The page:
Alternative forms of therapy, such as music therapy, art therapy and more are becoming increasing popular and recognised by mainstream therapy providers.


In Australia, the National Disability Insurance Scheme (NDIS) will currently fund therapies, such as art therapy, music therapy and others.

For a therapy to be funded, “the support will be, or is likely to be, effective and beneficial for the participant, having regard to current good practice” (s 34(1)d).

You only have to think of how beneficial alternative therapies such as chiropractic therapy, art therapy and other forms of therapy can be to know that they can be effective.

But it is not just these therapies that can help.


Horticultural Therapy is a highly beneficial therapy. We have seen a lot of research recently on the benefits of spending time with nature to our mental and physical health. Horticultural therapy enables people to spend time among nature, in the garden, with plants and flowers.

If you are interested in supporting people to improve their mental and physical health, then why not consider horticultural therapy?

Before looking further at training in Horticultural Therapy, let’s consider why horticultural therapy is helpful and beneficial to people?


Why is Horticultural Therapy Beneficial?

Spending time outdoors gardening can help people to –

  • Spend more time with nature
  • Relax
  • Be active
  • Socialise
  • Exercise and burn calories
  • Reduce comfort eating
  • Reduce the risk of osteoporosis
  • Feel positive after growing their own food
  • Reduce stress
  • Sleep better
  • Improve focus and attention
  • Reduce feelings of depression and anxiety
  • Help people to maintain stability and a routine in their lives
  • Absorb vitamin D, which is essential for us to absorb calcium and phosphorus, which we need to build bone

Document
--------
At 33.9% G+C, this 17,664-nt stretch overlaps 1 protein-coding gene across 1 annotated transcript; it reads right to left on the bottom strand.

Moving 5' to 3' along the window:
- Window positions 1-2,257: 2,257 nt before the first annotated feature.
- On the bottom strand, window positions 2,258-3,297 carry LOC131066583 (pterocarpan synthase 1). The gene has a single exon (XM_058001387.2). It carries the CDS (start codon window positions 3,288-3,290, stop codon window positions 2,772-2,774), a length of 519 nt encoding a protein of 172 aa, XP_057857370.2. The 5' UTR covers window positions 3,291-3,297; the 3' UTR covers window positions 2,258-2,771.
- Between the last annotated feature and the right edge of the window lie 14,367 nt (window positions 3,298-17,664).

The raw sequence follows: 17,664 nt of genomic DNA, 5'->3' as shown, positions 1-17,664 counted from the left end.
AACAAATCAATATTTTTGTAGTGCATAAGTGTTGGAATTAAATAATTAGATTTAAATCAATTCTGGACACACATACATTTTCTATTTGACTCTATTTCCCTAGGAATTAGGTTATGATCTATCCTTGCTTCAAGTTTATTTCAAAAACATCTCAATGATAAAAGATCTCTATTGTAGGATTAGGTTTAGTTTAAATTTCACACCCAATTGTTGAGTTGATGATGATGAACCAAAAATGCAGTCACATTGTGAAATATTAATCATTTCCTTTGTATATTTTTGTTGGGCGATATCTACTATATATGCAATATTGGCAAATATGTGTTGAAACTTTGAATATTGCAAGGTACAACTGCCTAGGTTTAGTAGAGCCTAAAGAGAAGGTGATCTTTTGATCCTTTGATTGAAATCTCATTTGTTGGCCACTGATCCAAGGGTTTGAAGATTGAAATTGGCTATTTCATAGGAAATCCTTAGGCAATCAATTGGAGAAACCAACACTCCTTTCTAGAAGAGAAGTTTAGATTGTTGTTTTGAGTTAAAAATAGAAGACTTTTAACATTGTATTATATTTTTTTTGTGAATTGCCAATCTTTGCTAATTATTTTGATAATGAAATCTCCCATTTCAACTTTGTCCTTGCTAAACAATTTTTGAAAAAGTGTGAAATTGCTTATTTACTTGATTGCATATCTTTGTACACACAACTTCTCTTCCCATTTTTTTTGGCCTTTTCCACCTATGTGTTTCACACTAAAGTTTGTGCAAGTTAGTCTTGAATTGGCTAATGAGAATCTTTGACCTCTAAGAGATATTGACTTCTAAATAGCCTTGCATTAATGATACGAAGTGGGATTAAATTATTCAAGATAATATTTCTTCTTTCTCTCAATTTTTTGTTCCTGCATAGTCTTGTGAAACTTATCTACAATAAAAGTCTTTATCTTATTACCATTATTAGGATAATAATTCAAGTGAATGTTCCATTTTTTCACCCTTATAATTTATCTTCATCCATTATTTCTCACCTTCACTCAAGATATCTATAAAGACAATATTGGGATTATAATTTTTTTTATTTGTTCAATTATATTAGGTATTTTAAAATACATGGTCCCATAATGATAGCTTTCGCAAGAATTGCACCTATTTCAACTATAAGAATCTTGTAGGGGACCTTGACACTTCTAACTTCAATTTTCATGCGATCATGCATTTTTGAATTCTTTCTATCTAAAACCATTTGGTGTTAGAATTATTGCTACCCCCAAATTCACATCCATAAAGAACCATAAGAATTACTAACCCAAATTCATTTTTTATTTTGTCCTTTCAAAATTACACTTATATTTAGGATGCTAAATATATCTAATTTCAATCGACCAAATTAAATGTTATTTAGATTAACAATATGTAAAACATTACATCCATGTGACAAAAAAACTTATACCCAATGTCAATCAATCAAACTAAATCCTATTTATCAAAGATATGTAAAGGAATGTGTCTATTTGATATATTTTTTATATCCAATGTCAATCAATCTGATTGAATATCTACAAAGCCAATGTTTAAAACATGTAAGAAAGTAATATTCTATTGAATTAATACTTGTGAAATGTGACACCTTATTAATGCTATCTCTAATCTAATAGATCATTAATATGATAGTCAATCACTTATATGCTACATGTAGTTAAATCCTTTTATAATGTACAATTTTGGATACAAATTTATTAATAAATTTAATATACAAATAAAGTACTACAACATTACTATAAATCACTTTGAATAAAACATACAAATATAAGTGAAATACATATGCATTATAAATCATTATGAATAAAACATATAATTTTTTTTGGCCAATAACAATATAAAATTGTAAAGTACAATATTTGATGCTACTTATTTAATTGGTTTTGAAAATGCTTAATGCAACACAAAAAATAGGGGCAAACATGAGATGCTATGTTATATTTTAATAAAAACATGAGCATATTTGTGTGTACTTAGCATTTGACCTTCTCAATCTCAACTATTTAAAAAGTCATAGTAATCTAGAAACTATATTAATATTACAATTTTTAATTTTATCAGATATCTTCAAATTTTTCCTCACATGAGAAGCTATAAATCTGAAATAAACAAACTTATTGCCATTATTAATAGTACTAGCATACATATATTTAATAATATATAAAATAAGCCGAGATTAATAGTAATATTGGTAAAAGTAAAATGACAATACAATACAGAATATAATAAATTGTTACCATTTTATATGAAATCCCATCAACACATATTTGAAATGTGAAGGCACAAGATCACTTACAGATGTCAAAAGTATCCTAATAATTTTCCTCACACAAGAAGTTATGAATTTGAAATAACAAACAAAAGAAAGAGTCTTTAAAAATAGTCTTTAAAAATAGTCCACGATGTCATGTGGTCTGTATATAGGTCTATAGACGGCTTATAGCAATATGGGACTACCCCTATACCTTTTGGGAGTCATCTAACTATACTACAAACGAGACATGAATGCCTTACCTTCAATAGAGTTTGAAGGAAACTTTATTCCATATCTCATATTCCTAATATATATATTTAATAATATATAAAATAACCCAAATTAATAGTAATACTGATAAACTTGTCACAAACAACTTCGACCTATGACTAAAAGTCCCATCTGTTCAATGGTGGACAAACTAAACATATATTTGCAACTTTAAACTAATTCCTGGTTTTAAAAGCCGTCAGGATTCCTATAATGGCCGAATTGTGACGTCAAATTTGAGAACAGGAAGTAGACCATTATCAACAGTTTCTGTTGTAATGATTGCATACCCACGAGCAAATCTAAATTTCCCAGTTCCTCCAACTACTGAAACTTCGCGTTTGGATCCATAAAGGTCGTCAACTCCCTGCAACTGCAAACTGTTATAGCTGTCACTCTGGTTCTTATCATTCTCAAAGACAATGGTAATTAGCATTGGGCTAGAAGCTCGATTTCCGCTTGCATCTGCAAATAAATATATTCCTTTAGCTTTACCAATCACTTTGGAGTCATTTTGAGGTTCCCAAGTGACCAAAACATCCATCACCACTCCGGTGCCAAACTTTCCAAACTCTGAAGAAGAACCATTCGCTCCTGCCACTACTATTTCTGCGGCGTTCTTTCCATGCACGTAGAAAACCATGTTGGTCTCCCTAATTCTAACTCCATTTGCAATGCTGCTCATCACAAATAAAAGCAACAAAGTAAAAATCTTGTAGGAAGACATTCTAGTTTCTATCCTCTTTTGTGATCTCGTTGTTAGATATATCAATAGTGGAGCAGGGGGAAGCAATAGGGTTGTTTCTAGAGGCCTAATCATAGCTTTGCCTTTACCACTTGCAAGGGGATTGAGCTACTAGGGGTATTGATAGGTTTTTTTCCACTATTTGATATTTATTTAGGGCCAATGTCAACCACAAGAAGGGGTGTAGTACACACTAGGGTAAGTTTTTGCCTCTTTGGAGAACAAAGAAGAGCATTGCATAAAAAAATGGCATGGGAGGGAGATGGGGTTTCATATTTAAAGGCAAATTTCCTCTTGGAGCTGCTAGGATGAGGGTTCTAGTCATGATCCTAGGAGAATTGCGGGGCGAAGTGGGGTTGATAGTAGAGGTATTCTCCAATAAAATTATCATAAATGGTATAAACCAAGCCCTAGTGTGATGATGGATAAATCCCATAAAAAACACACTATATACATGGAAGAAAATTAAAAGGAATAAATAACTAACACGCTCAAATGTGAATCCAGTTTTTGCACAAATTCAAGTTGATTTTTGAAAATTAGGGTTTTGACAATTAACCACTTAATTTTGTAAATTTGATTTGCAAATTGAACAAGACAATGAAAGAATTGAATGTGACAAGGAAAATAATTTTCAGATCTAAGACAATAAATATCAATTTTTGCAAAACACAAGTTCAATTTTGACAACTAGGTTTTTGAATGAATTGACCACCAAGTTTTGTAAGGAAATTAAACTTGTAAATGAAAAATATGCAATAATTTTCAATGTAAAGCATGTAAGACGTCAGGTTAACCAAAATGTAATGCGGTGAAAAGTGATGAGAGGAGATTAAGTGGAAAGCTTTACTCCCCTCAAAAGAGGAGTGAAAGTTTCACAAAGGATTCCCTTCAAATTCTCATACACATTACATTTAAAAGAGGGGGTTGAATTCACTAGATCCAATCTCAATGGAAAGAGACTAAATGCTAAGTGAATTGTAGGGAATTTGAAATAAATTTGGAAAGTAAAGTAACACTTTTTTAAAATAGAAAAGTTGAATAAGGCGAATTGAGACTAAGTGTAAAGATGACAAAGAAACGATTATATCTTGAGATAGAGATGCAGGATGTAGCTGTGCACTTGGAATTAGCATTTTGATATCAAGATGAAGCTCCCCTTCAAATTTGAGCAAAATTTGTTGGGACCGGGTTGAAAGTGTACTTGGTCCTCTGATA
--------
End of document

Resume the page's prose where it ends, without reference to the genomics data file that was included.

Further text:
The garden can be a place of refuge. A time to find some peace and quiet and spend time with nature. There are also the obvious benefits to our physical and mental health.

You do not always need a garden to do horticultural therapy though.

People can garden –

  • With house plants
  • Vertical gardening
  • On balconies
  • Join community gardens, gardening clubs etc.

Horticultural Therapy is suitable for a range of clients

Most people can get involved in gardening in some way.  Sometimes it can be a small step. For example –

  • Encouraging a person with clinical depression to simply sit outside in the sunshine and look at the greenery around them. Then moving on to encouraging them to smell and touch the plants. Then going on further eg. planting seeds, watching them grow, perhaps pruning etc. Small steps can build up to a big change in how a person feels.
  • People with physical disabilities can use adapted equipment or raised flower beds to enable them to access the plants and soil more easily. Paths can be adapted to be suitable for wheelchairs.
  • A person with dementia might enjoy sitting in the garden and spending time doing things that they did in the past.
  • A person who has vision difficulties could enjoy the feeling of soil and plants, planting seeds, smelling scented plants etc.
  • It can help people to recover and rehabilitate after a long illness or operation.

These are just some examples. There are many more opportunities for working with individuals to support their mental and physical health through gardening and horticulture.